What are your chances of finding a job?

What are your chances of finding a job in New Zealand?

Right at the start you ask yourself: "Are my skills in demand in New Zealand?"  

This will be one of the most important questions you will have when considering a move to New Zealand. 

You can find out whether your skills are in high demand in New Zealand by looking up the Skill Shortage Lists below, which have been put together as a result of feedback from various industry sectors. 

In most cases the answer to your question will be: 'If you have good skills and work experience, your chances of finding a job in New Zealand are good.'

In any case, having a team of New Zealand immigration professionals working side by side with you will vastly improve your chances of getting an offer of employment from a New Zealand employer.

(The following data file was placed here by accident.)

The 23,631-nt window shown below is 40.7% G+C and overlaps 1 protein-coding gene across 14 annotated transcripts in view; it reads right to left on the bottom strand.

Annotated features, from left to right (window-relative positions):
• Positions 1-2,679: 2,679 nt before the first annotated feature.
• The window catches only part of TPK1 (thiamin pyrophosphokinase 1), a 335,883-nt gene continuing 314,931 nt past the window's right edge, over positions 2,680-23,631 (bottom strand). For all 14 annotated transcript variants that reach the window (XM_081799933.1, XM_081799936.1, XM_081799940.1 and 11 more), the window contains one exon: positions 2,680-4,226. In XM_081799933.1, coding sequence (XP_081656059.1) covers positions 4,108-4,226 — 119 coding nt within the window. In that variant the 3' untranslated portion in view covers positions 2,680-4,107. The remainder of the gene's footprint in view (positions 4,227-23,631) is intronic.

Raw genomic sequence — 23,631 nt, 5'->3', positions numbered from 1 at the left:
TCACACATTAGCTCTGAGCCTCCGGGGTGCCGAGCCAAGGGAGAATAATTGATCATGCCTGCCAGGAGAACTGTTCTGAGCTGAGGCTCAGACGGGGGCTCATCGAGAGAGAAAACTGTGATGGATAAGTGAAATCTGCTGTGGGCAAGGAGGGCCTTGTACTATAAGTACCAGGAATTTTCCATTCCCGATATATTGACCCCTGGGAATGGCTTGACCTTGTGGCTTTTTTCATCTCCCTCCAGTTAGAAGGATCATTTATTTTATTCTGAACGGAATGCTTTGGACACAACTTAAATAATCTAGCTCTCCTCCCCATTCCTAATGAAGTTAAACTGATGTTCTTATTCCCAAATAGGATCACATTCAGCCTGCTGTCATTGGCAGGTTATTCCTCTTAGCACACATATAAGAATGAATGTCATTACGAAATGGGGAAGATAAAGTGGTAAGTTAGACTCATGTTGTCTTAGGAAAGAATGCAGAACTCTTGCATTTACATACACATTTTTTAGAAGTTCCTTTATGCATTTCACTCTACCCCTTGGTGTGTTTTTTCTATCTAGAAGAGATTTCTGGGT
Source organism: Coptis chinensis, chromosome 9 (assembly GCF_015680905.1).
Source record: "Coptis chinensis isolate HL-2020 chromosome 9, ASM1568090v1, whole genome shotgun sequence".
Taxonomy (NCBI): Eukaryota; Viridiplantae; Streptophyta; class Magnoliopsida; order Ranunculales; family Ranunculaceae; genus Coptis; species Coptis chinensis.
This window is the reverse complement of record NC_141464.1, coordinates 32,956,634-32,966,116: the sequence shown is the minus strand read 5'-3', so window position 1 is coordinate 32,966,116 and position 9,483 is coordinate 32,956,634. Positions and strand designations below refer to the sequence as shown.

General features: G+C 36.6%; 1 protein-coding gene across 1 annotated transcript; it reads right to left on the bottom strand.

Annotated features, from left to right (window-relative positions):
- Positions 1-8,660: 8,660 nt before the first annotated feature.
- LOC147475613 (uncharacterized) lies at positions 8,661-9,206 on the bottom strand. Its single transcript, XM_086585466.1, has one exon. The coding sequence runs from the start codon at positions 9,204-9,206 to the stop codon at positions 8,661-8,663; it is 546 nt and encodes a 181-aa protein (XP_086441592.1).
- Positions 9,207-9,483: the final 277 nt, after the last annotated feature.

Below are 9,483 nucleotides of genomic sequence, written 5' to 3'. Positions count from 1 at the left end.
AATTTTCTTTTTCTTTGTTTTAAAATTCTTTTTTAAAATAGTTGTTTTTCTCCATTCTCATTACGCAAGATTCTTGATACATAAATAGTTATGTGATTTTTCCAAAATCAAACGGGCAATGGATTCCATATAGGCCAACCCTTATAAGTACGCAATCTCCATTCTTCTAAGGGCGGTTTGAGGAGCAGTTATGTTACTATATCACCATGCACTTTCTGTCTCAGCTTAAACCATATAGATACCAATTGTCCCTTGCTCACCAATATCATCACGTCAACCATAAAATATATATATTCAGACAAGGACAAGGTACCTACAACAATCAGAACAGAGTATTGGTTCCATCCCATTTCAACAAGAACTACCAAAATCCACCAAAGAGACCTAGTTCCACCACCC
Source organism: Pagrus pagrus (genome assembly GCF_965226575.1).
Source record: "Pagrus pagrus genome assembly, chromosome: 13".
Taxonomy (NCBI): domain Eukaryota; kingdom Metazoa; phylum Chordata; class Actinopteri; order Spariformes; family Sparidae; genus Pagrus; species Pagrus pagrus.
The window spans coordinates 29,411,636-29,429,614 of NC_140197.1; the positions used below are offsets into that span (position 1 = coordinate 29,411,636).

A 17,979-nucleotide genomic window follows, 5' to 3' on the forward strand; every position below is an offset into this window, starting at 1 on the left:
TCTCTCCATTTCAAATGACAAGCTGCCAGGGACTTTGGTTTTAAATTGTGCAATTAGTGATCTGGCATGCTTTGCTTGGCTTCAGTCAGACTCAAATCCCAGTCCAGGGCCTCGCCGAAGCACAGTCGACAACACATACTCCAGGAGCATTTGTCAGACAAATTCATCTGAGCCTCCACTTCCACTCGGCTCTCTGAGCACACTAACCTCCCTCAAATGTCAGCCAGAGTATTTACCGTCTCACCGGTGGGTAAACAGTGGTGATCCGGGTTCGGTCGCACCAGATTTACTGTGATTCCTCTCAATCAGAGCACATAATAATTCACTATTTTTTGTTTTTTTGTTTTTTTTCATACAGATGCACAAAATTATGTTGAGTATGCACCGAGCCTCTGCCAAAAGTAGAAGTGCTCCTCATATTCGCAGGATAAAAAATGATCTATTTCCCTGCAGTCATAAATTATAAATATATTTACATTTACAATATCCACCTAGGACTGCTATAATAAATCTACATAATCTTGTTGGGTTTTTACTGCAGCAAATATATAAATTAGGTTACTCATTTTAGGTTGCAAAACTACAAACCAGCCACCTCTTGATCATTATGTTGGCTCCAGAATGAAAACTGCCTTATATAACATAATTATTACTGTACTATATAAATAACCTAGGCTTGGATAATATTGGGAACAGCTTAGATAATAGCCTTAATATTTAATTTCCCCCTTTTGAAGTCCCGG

Our Job Search Professionals will prepare, coach and support you  throughout your entire job search process, while our Licensed Immigration Advisers will ensure that you will obtain a visa that will allow you to take up your employment and start working. 

You will be able to make the most of your professional potential in what will be a foreign job market and overcome the Catch 22 hurdle!

 

 

The Skill Shortage Lists

As a starting point we recommend that you scan through the three Essential Skills in Demand Lists, also called Skill Shortage Lists, to see whether your profession is listed:

1.The Immediate Skill Shortage List, ISSL

2.The Long Term Skill Shortage List, LTSSL

3.The Canterbury Skill Shortage List, CSSL